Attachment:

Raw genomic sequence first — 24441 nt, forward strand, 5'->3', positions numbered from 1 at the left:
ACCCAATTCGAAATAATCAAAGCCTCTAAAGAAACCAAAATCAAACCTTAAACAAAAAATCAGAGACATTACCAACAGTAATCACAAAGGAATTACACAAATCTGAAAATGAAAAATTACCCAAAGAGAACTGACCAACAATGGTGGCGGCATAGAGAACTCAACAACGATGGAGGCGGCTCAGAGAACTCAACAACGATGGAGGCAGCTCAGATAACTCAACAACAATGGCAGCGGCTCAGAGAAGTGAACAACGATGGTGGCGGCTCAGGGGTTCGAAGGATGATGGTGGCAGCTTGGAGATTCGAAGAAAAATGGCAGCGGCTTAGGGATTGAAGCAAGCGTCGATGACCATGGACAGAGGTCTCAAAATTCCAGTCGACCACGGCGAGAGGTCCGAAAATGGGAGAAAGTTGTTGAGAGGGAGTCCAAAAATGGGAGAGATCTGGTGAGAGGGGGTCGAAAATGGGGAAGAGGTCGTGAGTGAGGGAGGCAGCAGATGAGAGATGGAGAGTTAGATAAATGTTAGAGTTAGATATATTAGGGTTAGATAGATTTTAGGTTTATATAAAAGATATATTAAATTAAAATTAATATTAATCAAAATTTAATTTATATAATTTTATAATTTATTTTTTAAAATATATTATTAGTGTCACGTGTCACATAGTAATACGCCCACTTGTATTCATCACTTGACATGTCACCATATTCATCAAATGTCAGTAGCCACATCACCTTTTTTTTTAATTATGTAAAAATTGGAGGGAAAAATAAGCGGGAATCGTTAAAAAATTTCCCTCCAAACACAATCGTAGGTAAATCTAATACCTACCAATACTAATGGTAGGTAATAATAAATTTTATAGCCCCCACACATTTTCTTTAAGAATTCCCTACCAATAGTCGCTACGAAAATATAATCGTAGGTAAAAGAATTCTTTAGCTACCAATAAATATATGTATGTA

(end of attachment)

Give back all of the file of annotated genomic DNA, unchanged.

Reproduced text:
Raw genomic sequence first — 24441 nt, forward strand, 5'->3', positions numbered from 1 at the left:
ACCCAATTCGAAATAATCAAAGCCTCTAAAGAAACCAAAATCAAACCTTAAACAAAAAATCAGAGACATTACCAACAGTAATCACAAAGGAATTACACAAATCTGAAAATGAAAAATTACCCAAAGAGAACTGACCAACAATGGTGGCGGCATAGAGAACTCAACAACGATGGAGGCGGCTCAGAGAACTCAACAACGATGGAGGCAGCTCAGATAACTCAACAACAATGGCAGCGGCTCAGAGAAGTGAACAACGATGGTGGCGGCTCAGGGGTTCGAAGGATGATGGTGGCAGCTTGGAGATTCGAAGAAAAATGGCAGCGGCTTAGGGATTGAAGCAAGCGTCGATGACCATGGACAGAGGTCTCAAAATTCCAGTCGACCACGGCGAGAGGTCCGAAAATGGGAGAAAGTTGTTGAGAGGGAGTCCAAAAATGGGAGAGATCTGGTGAGAGGGGGTCGAAAATGGGGAAGAGGTCGTGAGTGAGGGAGGCAGCAGATGAGAGATGGAGAGTTAGATAAATGTTAGAGTTAGATATATTAGGGTTAGATAGATTTTAGGTTTATATAAAAGATATATTAAATTAAAATTAATATTAATCAAAATTTAATTTATATAATTTTATAATTTATTTTTTAAAATATATTATTAGTGTCACGTGTCACATAGTAATACGCCCACTTGTATTCATCACTTGACATGTCACCATATTCATCAAATGTCAGTAGCCACATCACCTTTTTTTTTAATTATGTAAAAATTGGAGGGAAAAATAAGCGGGAATCGTTAAAAAATTTCCCTCCAAACACAATCGTAGGTAAATCTAATACCTACCAATACTAATGGTAGGTAATAATAAATTTTATAGCCCCCACACATTTTCTTTAAGAATTCCCTACCAATAGTCGCTACGAAAATATAATCGTAGGTAAAAGAATTCTTTAGCTACCAATAAATATATGTATGTA